Labour MP demands PM investigate gerrymandering by Tory council leader

Update, 6pm: Havering Council monitoring officer has launched an investigation, to be conducted by an officer from another borough, into the allegations of gerrymandering by the Tory council leader and Conservative group.

Commenting on this development, Jon Cruddas tweeted: “This must be an independent process and I will be making sure the person conducting the review has no ties to Havering or the Tories.”

Jon Cruddas has called on the Prime Minister to investigate allegations of gerrymandering against a Conservative council leader “both within the Tory Party and through the Ministry for Housing, Communities and Local Government”.

In a letter to Boris Johnson today, the Labour MP highlighted “shocking revelations” about the actions of Havering Council leader Damien White, and said that the “independence of the boundary change system has been undermined”.

Cruddas referred to a 32-minute leaked recording of a meeting of Tory councillors, which captures White discussing how he had influenced the ongoing local boundary review process so that it would be “politically advantageous” for the Tories.

The Labour MP argued it “shows the council leadership in detailed discussion, stating that they have met with civil servants to manipulate the boundary changes for political gain”, and said it should “prompt an immediate investigation”.

Commenting on the allegations levelled against the Tory councillors, Cruddas said: “The charges against Havering Conservative group and the council leader are very serious so I’ve gone straight to the top.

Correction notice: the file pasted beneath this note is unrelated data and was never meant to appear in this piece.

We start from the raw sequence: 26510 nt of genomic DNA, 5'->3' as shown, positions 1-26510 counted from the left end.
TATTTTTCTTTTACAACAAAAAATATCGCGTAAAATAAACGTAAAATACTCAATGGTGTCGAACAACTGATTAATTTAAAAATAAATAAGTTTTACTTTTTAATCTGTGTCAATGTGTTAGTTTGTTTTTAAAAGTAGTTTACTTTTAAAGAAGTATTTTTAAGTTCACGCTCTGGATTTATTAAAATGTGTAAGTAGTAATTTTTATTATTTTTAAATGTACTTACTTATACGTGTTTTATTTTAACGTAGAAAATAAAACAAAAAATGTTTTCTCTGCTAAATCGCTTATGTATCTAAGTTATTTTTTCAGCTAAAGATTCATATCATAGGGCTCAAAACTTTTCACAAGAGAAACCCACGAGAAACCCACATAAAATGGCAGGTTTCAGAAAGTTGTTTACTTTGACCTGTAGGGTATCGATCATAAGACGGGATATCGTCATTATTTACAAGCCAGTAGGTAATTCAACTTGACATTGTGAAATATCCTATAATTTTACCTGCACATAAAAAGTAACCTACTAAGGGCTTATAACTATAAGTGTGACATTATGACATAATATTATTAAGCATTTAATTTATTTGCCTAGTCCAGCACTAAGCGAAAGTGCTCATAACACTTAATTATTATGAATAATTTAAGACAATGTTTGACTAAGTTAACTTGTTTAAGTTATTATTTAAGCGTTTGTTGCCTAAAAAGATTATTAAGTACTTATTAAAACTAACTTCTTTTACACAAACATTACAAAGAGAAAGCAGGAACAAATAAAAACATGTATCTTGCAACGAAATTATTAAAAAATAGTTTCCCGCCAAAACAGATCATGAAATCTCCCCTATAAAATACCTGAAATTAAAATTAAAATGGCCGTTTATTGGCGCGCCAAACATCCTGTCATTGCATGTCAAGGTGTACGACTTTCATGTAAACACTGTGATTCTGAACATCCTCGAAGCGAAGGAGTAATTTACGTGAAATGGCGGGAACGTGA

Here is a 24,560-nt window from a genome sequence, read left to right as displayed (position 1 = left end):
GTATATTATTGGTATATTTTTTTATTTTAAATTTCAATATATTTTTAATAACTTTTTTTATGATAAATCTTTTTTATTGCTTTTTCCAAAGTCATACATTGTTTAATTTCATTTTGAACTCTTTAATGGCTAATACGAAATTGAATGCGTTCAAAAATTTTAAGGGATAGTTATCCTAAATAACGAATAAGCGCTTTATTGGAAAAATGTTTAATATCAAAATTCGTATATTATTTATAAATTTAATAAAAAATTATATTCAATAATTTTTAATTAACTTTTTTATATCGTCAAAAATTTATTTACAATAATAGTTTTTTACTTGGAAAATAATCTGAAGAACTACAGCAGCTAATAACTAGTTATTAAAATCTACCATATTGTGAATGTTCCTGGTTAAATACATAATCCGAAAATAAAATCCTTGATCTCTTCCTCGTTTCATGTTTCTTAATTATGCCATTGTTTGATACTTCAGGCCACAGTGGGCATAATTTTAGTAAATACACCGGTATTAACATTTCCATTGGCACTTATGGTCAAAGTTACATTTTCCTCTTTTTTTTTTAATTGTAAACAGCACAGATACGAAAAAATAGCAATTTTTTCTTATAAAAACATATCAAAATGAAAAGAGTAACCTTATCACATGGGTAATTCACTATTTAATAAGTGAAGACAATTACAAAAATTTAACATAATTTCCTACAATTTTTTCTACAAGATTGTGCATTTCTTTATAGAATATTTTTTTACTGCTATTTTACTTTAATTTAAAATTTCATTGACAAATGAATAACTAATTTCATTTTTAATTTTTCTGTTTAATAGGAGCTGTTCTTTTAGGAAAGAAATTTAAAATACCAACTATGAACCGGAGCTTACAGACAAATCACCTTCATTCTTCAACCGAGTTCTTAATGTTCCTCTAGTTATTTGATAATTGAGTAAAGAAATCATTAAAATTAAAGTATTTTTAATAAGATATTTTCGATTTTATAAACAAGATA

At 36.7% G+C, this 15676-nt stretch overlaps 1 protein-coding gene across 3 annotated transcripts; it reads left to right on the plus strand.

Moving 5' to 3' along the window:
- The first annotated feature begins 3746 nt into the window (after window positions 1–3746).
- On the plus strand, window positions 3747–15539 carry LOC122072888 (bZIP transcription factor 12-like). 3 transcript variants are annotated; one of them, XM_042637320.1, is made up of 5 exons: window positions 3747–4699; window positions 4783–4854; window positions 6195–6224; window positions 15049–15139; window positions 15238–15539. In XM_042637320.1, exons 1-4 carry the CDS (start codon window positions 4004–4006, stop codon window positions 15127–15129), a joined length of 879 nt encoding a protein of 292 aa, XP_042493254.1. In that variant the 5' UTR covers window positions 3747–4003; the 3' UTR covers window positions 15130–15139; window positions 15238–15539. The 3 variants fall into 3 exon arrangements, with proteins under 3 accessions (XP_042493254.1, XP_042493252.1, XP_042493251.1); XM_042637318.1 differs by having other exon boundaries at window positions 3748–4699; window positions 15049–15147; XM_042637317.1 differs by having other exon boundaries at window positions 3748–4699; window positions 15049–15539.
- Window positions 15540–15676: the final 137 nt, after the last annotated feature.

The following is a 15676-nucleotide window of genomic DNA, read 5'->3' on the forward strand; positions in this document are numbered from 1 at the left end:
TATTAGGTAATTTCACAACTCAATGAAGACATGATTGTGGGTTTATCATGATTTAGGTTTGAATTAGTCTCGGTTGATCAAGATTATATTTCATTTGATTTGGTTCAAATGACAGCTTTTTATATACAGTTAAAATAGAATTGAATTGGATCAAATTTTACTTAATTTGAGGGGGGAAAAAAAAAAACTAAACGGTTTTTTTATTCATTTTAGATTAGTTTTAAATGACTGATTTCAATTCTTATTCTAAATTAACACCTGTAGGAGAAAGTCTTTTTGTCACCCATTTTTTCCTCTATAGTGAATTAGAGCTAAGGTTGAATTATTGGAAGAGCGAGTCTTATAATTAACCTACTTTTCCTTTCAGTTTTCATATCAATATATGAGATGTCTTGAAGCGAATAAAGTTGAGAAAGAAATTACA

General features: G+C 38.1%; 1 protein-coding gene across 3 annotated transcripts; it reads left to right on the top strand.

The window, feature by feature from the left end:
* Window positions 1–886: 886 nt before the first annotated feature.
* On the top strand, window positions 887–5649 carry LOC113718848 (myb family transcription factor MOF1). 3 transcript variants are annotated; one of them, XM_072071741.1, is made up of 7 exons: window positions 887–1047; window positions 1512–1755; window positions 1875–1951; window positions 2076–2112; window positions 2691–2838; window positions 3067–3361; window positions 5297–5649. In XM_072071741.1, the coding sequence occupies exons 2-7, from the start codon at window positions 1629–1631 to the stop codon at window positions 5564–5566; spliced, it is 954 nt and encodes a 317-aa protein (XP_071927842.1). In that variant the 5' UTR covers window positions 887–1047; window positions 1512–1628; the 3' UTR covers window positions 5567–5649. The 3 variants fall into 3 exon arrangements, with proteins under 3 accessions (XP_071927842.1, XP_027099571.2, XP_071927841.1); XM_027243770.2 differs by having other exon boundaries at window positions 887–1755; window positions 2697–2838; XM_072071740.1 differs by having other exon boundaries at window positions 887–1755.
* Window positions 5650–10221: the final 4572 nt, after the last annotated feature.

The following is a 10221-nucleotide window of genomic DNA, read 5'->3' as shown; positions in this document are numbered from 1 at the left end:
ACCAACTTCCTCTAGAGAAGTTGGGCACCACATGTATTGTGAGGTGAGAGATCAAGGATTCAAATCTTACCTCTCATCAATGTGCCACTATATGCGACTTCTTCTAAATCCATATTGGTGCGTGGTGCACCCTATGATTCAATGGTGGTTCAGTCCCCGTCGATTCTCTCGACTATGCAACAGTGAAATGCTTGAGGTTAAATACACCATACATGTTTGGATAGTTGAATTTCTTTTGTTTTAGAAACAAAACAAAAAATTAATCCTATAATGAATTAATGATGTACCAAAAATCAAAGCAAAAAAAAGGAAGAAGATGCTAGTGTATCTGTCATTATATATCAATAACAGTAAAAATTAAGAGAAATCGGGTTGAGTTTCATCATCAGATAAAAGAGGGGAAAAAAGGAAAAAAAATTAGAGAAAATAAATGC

“I would have written to the minister for local government as my next port of call but considering the current controversies surrounding the minister, I felt it inappropriate.

“So today I have called on the Prime Minister to take immediate action. The allegations of gerrymandering require a full investigation, both within the Conservative Party and by the ministry for local government.

“As it stands, this situation appears to undermine the independence of the boundary change system, and has the potential to erode public confidence in the political process.”

In the recording, White is heard telling Tory councillors, “for these four walls”, that chief executive Andrew Blake-Herbert had “agreed for some reason to allow me to influence the proposals and, erm, I’ve been able to”.

White said: “The [chief executive] has now agreed that we can have a governance committee meeting to discuss the four options, pick which one we like, make any recommendations or changes to it and that then goes to full council as an administration amendment or a motion.”

He added: “By changing it and having governance committee filter, we can argue that there’s cross-party involvement in the boundary proposals we have brought forward.”

Cruddas’ letter also highlights a moment when the Tory council leader identified a council officer as the cousin of a Conservative councillor, saying: “He’s the chap who’s been able to govern the boundaries and whatnot”.

The letter follows the council’s submission to the boundary commission in March, which is conducting a programme of reviews of all London boroughs to ensure that each councillor represents approximately the same amount of voters.

You can read the full text of the letter to the Prime Minister here.

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